Is your business ready for the next “disaster”?

As we recover from last weeks extensive power outage, now is the time to think about planning for the next time your business is “interrupted” as a result of a power outage or some other unexpected occurrence.

Last weeks experience took me back to the night I received a phone call from the Harbor Master in Bar Harbor to inform me that my boat was on the rocks and it was only a matter of time before she would become firewood.  That boat was my livelihood when I operated a tour boat business.  That night she broke off her mooring during a storm and landed on an island.  Fortunately, due to many good Samaritans, she was recovered.  Over the course of the next month she was restored and returned to the water and I was back in business.

But, during that time, I lost business.  Lots of business.  Repair bills mounted up.  Rumors circulated around town that we were done for the season.  Eventually, we recovered but that experience taught me to not take anything for granted and to prepare for the unexpected.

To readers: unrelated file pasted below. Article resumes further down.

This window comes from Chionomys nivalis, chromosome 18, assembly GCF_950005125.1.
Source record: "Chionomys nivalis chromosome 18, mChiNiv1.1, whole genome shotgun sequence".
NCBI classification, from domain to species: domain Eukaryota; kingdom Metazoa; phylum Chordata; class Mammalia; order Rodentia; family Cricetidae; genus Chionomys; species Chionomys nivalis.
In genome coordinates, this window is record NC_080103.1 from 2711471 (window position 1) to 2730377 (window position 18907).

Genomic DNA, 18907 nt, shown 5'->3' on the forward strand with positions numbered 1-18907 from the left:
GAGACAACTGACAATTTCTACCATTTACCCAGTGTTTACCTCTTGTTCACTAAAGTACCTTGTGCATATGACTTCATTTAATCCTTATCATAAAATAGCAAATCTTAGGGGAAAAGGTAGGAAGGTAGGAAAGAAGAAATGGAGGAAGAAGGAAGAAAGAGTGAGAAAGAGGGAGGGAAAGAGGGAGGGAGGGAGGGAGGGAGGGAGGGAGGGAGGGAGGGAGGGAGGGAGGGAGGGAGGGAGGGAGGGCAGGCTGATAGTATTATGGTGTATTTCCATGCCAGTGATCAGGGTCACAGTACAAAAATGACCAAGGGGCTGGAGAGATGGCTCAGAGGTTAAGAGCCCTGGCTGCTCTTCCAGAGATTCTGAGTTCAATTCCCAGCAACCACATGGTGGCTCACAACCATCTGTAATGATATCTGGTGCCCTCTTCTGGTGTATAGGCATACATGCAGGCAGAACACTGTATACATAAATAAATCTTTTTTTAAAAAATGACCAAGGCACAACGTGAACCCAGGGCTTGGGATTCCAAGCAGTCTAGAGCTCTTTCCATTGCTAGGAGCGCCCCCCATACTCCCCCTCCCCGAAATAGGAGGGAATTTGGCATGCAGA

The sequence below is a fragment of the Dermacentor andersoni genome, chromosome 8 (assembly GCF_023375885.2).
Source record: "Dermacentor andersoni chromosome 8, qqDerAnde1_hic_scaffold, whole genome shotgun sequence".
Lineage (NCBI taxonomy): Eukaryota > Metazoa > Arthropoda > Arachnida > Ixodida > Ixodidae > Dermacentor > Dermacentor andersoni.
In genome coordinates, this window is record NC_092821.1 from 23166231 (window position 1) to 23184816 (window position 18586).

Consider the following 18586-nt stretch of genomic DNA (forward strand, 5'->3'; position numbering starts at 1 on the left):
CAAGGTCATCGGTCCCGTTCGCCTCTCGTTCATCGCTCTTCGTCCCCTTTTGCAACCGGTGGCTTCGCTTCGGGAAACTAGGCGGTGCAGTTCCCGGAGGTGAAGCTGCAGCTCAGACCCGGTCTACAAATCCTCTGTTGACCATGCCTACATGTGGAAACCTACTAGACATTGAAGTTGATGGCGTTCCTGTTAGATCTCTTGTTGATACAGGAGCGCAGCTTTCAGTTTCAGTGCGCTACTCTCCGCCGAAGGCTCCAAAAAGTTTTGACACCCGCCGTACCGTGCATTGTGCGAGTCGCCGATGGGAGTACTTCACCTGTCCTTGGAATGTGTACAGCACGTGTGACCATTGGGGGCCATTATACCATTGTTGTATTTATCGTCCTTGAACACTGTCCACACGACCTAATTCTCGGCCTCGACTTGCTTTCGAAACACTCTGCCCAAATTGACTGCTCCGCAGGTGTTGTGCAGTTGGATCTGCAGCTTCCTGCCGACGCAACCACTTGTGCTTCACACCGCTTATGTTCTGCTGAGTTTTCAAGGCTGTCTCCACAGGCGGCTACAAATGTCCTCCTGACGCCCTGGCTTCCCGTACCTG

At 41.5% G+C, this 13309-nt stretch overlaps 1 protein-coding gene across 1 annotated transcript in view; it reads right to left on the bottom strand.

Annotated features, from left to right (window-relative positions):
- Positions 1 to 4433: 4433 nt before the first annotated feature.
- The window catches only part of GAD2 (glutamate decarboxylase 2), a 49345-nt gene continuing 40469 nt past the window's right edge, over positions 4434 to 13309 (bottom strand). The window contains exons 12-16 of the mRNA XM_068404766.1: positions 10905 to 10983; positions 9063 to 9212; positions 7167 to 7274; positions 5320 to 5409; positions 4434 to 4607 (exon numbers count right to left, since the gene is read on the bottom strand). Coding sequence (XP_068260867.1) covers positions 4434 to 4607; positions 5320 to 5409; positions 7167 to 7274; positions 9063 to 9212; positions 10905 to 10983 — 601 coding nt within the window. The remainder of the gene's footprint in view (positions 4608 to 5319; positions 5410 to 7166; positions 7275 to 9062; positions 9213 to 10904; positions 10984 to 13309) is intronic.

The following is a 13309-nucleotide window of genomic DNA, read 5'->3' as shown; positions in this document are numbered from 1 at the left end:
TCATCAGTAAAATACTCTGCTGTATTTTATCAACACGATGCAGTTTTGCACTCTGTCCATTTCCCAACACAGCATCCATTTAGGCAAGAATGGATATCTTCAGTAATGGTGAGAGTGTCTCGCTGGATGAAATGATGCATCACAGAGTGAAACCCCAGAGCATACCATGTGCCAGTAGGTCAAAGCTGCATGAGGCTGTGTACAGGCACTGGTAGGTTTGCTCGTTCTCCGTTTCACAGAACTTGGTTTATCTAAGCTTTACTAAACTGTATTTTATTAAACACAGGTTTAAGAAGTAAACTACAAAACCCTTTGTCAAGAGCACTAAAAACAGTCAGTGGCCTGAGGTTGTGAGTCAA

Often when we hear the term “disaster preparedness” we think of hurricanes, tornadoes, floods or some other wide spread weather related event.   Last week we were reminded that a “disaster” means anything that impacts or impedes your ability to run your business, including a power outage or an unexpected call in the night that something has happened to your business.

So, now is the time to prepare for the next time your business is impacted and interrupted…

Here are 5 things to consider:

  1. Ask what CAN’T you afford to lose and have a back-up plan for…
  • Refrigeration/heat/cooling
  • Internet access
  • Important records/papers:  Make copies and store them off site!
  1.  Assess your communications plan:  Know how best to reach key people (phone, email, social media) and  keep copies of their contact information in a place you can access in the event you can’t get to your business location.
  • Employees
  • Customers
  • Vendors
  1.  Consider business interruption insurance:  Replaces lost revenues if you can not operate your business.
  2.  Establish a “recovery fund”:  Even if you are insured, it’s important to have quick access to cash in the event of  an emergency.
  3.  Write up a disaster preparedness and recovery plan and share/discuss  your plan with employees

Here are a few great resources to help:

Insurance Institute for Business & Home Safety











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